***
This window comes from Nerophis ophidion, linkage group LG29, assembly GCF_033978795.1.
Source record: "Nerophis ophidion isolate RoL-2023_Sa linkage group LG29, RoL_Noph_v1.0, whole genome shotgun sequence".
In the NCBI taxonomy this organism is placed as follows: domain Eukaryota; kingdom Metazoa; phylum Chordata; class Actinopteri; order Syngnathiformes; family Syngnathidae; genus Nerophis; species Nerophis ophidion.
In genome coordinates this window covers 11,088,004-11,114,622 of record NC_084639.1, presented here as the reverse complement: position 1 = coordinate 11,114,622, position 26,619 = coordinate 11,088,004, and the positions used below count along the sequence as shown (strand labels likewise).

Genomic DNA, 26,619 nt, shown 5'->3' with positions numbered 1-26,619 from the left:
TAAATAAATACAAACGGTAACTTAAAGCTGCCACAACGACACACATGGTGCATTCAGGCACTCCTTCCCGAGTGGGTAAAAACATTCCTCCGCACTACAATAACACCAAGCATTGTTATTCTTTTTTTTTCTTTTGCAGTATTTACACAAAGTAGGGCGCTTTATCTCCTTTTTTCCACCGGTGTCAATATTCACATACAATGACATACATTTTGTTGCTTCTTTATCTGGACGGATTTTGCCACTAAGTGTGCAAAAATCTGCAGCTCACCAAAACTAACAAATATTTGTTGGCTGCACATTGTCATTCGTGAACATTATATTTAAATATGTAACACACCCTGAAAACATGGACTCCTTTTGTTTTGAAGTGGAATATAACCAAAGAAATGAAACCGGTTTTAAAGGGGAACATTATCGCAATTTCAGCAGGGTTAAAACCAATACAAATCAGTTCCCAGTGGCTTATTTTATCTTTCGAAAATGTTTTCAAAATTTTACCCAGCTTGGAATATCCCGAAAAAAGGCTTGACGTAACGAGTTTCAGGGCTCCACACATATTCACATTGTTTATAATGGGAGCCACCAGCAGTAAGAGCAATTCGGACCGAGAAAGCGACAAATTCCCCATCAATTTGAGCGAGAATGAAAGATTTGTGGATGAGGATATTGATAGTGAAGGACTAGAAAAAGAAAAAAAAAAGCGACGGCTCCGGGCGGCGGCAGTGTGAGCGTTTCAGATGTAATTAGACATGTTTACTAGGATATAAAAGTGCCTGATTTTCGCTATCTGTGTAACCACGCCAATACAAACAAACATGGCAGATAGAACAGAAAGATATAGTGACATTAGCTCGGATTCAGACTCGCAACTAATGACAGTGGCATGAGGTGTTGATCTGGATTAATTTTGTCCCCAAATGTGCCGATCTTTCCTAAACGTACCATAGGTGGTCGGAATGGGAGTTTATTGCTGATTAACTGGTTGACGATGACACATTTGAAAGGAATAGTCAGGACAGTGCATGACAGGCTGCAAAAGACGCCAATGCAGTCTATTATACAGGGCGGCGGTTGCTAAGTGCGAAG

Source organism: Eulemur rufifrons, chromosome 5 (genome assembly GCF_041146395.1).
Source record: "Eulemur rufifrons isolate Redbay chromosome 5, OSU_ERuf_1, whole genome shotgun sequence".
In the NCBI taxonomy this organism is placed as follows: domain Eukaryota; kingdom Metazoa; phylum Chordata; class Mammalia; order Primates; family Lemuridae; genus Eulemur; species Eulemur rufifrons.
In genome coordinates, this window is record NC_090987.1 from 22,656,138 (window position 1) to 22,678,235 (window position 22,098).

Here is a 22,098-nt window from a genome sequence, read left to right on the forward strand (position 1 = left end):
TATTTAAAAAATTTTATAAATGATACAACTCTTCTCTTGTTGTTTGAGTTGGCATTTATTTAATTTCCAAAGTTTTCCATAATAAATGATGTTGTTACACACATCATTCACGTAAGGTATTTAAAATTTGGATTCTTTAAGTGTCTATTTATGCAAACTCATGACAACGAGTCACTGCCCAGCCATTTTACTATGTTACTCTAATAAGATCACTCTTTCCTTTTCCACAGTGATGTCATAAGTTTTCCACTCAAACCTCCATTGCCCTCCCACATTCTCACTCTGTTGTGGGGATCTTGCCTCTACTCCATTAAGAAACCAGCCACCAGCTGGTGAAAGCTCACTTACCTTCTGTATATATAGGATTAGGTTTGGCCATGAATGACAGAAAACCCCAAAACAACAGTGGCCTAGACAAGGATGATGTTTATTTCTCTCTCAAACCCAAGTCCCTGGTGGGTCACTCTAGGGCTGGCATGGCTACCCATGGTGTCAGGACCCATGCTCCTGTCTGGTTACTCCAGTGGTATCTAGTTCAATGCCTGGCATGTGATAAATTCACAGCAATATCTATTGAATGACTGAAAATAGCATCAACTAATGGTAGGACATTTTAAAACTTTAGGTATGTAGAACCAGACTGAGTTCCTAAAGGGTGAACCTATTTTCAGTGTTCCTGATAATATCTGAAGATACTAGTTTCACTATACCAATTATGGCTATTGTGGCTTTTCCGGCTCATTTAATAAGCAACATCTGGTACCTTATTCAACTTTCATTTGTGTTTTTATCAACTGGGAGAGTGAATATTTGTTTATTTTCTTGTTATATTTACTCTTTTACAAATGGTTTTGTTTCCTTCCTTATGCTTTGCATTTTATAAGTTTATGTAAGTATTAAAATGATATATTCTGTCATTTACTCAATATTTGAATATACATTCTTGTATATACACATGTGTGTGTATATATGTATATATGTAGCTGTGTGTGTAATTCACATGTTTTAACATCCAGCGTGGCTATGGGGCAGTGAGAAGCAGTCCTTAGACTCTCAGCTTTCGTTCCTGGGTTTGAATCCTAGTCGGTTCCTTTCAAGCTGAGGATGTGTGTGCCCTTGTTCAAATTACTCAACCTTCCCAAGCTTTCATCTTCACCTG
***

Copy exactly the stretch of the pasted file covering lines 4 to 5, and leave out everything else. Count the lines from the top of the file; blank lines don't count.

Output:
In genome coordinates this window covers 11,088,004-11,114,622 of record NC_084639.1, presented here as the reverse complement: position 1 = coordinate 11,114,622, position 26,619 = coordinate 11,088,004, and the positions used below count along the sequence as shown (strand labels likewise).

Genomic DNA, 26,619 nt, shown 5'->3' with positions numbered 1-26,619 from the left: